A dog with separation anxiety.

With another summer break over and school back in session, your cat or dog might be wondering what the morning fuss and rush is all about and where everyone is going. Our furry sidekicks are creatures of habit, and they thrive on consistent routines. If your pet has become accustomed to extra TLC over the summer, he might experience separation anxiety when his schedule changes.

At Animal Medical Center, we understand that mental and emotional health is extremely important to your pet’s overall wellbeing. Our caring team has compiled some tips for helping your pet adapt to a new routine.

Signs of Separation Anxiety

First, let’s take a look at some primary symptoms of separation anxiety in pets:

  • Destructive behavior 
  • Inappropriate elimination on the floors or furniture
  • Loud, excessive vocalizing
  • Excessive grooming (cats) 
  • Excessive drooling or panting (dogs)

6 Tips and Tricks to Tame the Anxiety

The first thing to do if you suspect that your pet is experiencing separation anxiety is to schedule an examination so that we can rule out other medical conditions that could be present. Potty accidents, for example, can be caused by infections and other health conditions.

Once the veterinarian has ruled out medical reasons for your pet’s behavior, here are six strategies that can help:

  1. Keep It Low Key When You Leave

Try to not make a big fuss when you leave. Keep your goodbye brief and cheerful. You can even give your cat or dog a special treat that they will get only when you leave the house.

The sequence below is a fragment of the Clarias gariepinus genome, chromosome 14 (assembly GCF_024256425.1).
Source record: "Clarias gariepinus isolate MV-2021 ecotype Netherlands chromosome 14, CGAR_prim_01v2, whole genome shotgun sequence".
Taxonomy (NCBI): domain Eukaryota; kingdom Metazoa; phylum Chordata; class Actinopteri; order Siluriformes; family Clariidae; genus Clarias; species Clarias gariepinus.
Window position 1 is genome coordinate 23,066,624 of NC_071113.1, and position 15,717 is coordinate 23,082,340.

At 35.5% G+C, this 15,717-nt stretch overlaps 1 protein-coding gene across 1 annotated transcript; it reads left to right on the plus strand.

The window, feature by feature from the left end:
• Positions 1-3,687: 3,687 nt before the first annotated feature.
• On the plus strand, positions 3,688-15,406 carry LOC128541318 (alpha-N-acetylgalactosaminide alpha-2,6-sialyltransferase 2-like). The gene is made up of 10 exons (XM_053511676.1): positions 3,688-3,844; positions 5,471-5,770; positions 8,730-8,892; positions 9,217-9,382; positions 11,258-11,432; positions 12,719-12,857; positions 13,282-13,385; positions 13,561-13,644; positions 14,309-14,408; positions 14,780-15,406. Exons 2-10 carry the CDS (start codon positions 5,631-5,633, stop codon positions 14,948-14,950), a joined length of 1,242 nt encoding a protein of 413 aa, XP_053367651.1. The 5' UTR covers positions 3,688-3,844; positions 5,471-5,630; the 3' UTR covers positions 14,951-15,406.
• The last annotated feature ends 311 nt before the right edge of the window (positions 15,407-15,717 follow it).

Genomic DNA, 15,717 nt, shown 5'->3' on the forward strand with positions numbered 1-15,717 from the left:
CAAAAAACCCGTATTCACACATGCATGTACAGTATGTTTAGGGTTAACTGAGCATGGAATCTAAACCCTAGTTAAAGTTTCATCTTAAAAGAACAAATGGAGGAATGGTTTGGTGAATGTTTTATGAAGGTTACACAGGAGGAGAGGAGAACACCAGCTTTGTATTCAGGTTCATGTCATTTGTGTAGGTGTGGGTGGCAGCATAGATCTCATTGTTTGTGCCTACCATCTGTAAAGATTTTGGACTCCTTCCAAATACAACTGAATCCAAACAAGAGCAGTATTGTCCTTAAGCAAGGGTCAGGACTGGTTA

1. Rotate Their Toys

To keep them mentally stimulated, switch out their toys once in a while. You can also try putting your pet’s favorite treats inside some toys and hide them throughout the house for a flavor-filled scavenger hunt while you’re away! 

  1. Provide Your Pet With Soothing Background Noises

Leave a music station tuned to soft music. Try YouTube’s Relax My Cat or Relax My Dog for soothing sounds that aim to minimize separation anxiety. Or keep the TV tuned to a nature channel that features animals. 

  1. Help Your Pet Burn Off Nervous Energy 

Keep your cat active with cat trees, window ledges that face bird feeders, or even an outdoor catio (just be sure it’s shaded). And consider enrolling your dog in training classes or doggie daycare a few days a week so he can exercise and socialize with other dogs.

  1. Try Soothing Pheromones

Pheromone diffusers like Feliway can help cats cope when they’re alone. Similarly, Adaptil for dogs can curb stress-related behavior.

  1. Give Them All Your Lovin’

When it comes to our pets, there’s truly no substitute for quality time with their favorite humans. When you are home, make time for long walks with your pet, outdoor adventures, constructive play time, and plenty of cuddles.

How We Can Help

Be sure to contact us if you’re struggling to minimize your pet’s stress-related behavior. With compassion, patience, and some simple modifications, separation anxiety can be treated successfully.